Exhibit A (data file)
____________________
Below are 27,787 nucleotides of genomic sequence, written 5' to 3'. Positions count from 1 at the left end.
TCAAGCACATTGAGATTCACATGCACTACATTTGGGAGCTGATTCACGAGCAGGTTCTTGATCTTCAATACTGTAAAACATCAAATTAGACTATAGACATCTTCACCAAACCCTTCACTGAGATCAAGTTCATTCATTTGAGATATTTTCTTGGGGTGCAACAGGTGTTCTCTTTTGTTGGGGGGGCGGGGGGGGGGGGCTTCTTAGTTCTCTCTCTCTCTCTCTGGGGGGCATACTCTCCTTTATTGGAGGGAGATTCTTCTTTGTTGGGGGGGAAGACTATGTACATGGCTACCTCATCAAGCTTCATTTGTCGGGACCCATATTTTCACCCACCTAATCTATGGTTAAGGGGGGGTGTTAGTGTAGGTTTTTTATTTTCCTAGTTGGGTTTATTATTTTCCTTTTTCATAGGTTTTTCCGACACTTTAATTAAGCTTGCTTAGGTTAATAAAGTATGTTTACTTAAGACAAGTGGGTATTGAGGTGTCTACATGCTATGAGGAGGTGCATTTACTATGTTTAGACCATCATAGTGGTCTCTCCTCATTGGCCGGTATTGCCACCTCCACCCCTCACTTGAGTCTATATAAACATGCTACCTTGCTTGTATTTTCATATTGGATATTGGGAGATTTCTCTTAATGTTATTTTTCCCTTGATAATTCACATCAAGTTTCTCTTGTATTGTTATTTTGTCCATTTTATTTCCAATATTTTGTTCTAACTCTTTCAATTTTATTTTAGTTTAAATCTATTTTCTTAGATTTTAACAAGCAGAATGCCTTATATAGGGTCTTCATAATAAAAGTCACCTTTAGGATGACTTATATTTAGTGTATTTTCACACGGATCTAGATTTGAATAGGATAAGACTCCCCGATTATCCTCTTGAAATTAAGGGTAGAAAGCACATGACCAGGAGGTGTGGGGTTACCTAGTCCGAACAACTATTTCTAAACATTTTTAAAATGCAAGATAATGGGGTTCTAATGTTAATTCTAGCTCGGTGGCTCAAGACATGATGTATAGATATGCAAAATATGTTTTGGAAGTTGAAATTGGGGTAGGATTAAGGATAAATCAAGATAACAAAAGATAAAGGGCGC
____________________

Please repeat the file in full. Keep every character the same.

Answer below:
Below are 27,787 nucleotides of genomic sequence, written 5' to 3'. Positions count from 1 at the left end.
TCAAGCACATTGAGATTCACATGCACTACATTTGGGAGCTGATTCACGAGCAGGTTCTTGATCTTCAATACTGTAAAACATCAAATTAGACTATAGACATCTTCACCAAACCCTTCACTGAGATCAAGTTCATTCATTTGAGATATTTTCTTGGGGTGCAACAGGTGTTCTCTTTTGTTGGGGGGGCGGGGGGGGGGGGCTTCTTAGTTCTCTCTCTCTCTCTCTGGGGGGCATACTCTCCTTTATTGGAGGGAGATTCTTCTTTGTTGGGGGGGAAGACTATGTACATGGCTACCTCATCAAGCTTCATTTGTCGGGACCCATATTTTCACCCACCTAATCTATGGTTAAGGGGGGGTGTTAGTGTAGGTTTTTTATTTTCCTAGTTGGGTTTATTATTTTCCTTTTTCATAGGTTTTTCCGACACTTTAATTAAGCTTGCTTAGGTTAATAAAGTATGTTTACTTAAGACAAGTGGGTATTGAGGTGTCTACATGCTATGAGGAGGTGCATTTACTATGTTTAGACCATCATAGTGGTCTCTCCTCATTGGCCGGTATTGCCACCTCCACCCCTCACTTGAGTCTATATAAACATGCTACCTTGCTTGTATTTTCATATTGGATATTGGGAGATTTCTCTTAATGTTATTTTTCCCTTGATAATTCACATCAAGTTTCTCTTGTATTGTTATTTTGTCCATTTTATTTCCAATATTTTGTTCTAACTCTTTCAATTTTATTTTAGTTTAAATCTATTTTCTTAGATTTTAACAAGCAGAATGCCTTATATAGGGTCTTCATAATAAAAGTCACCTTTAGGATGACTTATATTTAGTGTATTTTCACACGGATCTAGATTTGAATAGGATAAGACTCCCCGATTATCCTCTTGAAATTAAGGGTAGAAAGCACATGACCAGGAGGTGTGGGGTTACCTAGTCCGAACAACTATTTCTAAACATTTTTAAAATGCAAGATAATGGGGTTCTAATGTTAATTCTAGCTCGGTGGCTCAAGACATGATGTATAGATATGCAAAATATGTTTTGGAAGTTGAAATTGGGGTAGGATTAAGGATAAATCAAGATAACAAAAGATAAAGGGCGC